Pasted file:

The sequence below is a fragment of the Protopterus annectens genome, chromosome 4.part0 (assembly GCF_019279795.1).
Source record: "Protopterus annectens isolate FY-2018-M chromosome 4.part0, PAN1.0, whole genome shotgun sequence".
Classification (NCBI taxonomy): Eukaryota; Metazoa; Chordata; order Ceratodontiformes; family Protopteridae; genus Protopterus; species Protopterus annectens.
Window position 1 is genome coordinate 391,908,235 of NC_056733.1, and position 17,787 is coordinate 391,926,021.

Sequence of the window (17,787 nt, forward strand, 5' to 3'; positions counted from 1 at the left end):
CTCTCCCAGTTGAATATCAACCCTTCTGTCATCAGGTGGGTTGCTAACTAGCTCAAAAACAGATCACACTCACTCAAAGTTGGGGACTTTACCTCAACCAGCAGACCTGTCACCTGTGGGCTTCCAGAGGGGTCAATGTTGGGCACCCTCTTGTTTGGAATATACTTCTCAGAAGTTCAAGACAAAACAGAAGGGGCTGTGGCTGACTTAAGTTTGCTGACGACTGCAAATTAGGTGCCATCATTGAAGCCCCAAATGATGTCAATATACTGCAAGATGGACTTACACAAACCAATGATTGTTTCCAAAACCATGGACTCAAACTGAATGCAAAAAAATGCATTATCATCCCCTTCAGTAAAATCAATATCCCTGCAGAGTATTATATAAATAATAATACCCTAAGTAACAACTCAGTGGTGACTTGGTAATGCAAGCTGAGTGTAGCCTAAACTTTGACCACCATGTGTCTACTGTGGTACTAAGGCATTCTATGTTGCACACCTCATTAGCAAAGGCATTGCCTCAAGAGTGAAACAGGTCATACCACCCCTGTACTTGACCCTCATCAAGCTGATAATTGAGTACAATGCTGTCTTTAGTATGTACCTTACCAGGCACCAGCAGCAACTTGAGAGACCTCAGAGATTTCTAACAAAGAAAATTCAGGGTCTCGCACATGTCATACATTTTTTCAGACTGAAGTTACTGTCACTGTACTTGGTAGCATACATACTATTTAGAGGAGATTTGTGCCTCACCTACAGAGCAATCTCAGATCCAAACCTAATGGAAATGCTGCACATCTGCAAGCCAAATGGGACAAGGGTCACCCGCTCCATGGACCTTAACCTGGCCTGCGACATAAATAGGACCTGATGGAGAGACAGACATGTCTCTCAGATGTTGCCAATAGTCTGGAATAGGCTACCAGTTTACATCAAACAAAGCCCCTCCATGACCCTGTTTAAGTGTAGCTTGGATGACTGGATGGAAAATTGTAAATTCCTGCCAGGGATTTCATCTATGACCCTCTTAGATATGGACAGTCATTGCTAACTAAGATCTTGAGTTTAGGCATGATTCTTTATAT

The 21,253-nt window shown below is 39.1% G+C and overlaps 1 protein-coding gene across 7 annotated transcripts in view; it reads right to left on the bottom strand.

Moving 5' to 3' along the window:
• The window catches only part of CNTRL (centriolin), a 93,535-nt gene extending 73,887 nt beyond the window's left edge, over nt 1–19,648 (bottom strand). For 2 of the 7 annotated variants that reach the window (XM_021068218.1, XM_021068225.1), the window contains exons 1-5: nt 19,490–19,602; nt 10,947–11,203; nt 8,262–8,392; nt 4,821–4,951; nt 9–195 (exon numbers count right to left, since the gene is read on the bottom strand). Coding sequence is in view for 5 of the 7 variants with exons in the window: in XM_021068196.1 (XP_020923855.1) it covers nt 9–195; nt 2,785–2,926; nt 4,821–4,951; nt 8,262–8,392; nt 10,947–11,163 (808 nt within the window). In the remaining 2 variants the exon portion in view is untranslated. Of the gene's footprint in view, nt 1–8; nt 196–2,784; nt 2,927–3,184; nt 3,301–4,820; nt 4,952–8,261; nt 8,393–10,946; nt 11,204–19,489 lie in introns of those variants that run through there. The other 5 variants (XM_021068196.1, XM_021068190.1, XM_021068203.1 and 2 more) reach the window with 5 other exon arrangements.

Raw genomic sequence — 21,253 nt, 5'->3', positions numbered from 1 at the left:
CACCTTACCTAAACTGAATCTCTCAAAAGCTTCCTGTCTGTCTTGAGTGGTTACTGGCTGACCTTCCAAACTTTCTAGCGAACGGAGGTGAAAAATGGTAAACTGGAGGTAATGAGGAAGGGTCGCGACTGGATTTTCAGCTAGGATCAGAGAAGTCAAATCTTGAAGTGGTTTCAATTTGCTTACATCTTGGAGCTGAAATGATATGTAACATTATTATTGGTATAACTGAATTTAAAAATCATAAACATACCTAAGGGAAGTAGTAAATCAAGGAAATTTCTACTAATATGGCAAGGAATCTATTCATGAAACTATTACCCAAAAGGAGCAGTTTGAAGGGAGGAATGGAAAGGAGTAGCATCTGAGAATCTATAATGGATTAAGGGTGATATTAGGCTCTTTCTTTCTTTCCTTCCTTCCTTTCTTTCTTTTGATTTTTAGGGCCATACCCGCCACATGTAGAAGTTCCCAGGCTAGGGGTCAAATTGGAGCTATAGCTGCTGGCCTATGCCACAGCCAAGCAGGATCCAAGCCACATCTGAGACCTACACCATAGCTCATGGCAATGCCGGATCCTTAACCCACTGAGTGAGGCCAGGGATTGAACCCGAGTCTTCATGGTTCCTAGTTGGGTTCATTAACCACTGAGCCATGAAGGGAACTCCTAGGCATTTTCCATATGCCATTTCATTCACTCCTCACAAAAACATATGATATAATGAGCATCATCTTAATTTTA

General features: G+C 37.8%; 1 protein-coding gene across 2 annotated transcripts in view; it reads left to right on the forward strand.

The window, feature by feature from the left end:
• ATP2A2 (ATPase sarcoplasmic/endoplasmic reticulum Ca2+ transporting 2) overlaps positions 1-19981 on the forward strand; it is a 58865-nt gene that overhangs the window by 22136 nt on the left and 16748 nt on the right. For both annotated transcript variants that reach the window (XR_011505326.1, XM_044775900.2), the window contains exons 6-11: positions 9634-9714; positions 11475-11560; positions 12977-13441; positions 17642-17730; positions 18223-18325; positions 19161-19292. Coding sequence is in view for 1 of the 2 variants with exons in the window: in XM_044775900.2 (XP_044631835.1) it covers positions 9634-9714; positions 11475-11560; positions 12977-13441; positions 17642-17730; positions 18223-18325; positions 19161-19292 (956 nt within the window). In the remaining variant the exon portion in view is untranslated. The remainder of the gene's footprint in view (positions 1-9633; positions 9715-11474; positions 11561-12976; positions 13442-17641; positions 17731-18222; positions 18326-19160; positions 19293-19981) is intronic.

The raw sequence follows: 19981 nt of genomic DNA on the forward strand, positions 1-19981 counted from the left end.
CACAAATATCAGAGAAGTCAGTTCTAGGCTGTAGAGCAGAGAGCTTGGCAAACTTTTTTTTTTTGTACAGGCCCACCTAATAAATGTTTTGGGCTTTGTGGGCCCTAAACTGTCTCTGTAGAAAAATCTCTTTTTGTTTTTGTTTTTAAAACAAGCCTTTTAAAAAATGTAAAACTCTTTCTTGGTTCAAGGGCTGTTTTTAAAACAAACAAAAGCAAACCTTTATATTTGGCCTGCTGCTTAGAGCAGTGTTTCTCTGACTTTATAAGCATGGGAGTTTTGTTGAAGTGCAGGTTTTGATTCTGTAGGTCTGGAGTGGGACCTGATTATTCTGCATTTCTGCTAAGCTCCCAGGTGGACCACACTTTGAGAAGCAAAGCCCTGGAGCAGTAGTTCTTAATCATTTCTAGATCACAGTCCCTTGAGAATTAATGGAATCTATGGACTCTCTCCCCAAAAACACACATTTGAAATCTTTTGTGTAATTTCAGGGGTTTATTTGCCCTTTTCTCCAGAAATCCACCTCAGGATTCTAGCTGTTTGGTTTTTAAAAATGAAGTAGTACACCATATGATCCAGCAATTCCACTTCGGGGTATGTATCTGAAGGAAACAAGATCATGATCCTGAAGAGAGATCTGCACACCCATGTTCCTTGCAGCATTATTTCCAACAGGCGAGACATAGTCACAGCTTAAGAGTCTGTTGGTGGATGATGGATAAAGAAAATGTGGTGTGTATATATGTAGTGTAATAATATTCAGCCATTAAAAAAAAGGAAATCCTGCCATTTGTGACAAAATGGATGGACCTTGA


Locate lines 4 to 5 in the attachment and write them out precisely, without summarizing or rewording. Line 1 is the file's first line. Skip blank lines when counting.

Window position 1 is genome coordinate 391,908,235 of NC_056733.1, and position 17,787 is coordinate 391,926,021.

Sequence of the window (17,787 nt, forward strand, 5' to 3'; positions counted from 1 at the left end):